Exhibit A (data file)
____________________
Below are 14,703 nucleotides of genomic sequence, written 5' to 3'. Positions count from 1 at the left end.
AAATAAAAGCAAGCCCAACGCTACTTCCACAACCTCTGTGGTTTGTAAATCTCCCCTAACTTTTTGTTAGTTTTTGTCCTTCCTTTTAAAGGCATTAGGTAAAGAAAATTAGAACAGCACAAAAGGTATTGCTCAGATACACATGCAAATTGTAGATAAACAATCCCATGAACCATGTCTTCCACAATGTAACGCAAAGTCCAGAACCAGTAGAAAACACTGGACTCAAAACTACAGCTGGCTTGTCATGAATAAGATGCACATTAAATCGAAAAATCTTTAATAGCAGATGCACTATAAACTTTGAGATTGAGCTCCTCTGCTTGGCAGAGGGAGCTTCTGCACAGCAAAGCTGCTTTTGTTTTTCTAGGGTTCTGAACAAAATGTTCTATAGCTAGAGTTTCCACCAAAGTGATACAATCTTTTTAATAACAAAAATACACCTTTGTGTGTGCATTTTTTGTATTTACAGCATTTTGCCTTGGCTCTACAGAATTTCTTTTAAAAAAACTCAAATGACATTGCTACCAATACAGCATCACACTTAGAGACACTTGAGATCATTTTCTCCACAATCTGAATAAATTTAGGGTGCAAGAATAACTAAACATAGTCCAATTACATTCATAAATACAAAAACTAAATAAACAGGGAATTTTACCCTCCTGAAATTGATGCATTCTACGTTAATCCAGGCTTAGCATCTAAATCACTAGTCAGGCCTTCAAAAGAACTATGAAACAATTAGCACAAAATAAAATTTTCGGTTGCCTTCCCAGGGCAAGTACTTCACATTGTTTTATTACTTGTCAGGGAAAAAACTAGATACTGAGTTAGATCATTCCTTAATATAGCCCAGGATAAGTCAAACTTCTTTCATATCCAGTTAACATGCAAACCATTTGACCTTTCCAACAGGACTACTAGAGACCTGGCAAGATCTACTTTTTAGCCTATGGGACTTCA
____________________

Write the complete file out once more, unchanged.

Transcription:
Below are 14,703 nucleotides of genomic sequence, written 5' to 3'. Positions count from 1 at the left end.
AAATAAAAGCAAGCCCAACGCTACTTCCACAACCTCTGTGGTTTGTAAATCTCCCCTAACTTTTTGTTAGTTTTTGTCCTTCCTTTTAAAGGCATTAGGTAAAGAAAATTAGAACAGCACAAAAGGTATTGCTCAGATACACATGCAAATTGTAGATAAACAATCCCATGAACCATGTCTTCCACAATGTAACGCAAAGTCCAGAACCAGTAGAAAACACTGGACTCAAAACTACAGCTGGCTTGTCATGAATAAGATGCACATTAAATCGAAAAATCTTTAATAGCAGATGCACTATAAACTTTGAGATTGAGCTCCTCTGCTTGGCAGAGGGAGCTTCTGCACAGCAAAGCTGCTTTTGTTTTTCTAGGGTTCTGAACAAAATGTTCTATAGCTAGAGTTTCCACCAAAGTGATACAATCTTTTTAATAACAAAAATACACCTTTGTGTGTGCATTTTTTGTATTTACAGCATTTTGCCTTGGCTCTACAGAATTTCTTTTAAAAAAACTCAAATGACATTGCTACCAATACAGCATCACACTTAGAGACACTTGAGATCATTTTCTCCACAATCTGAATAAATTTAGGGTGCAAGAATAACTAAACATAGTCCAATTACATTCATAAATACAAAAACTAAATAAACAGGGAATTTTACCCTCCTGAAATTGATGCATTCTACGTTAATCCAGGCTTAGCATCTAAATCACTAGTCAGGCCTTCAAAAGAACTATGAAACAATTAGCACAAAATAAAATTTTCGGTTGCCTTCCCAGGGCAAGTACTTCACATTGTTTTATTACTTGTCAGGGAAAAAACTAGATACTGAGTTAGATCATTCCTTAATATAGCCCAGGATAAGTCAAACTTCTTTCATATCCAGTTAACATGCAAACCATTTGACCTTTCCAACAGGACTACTAGAGACCTGGCAAGATCTACTTTTTAGCCTATGGGACTTCA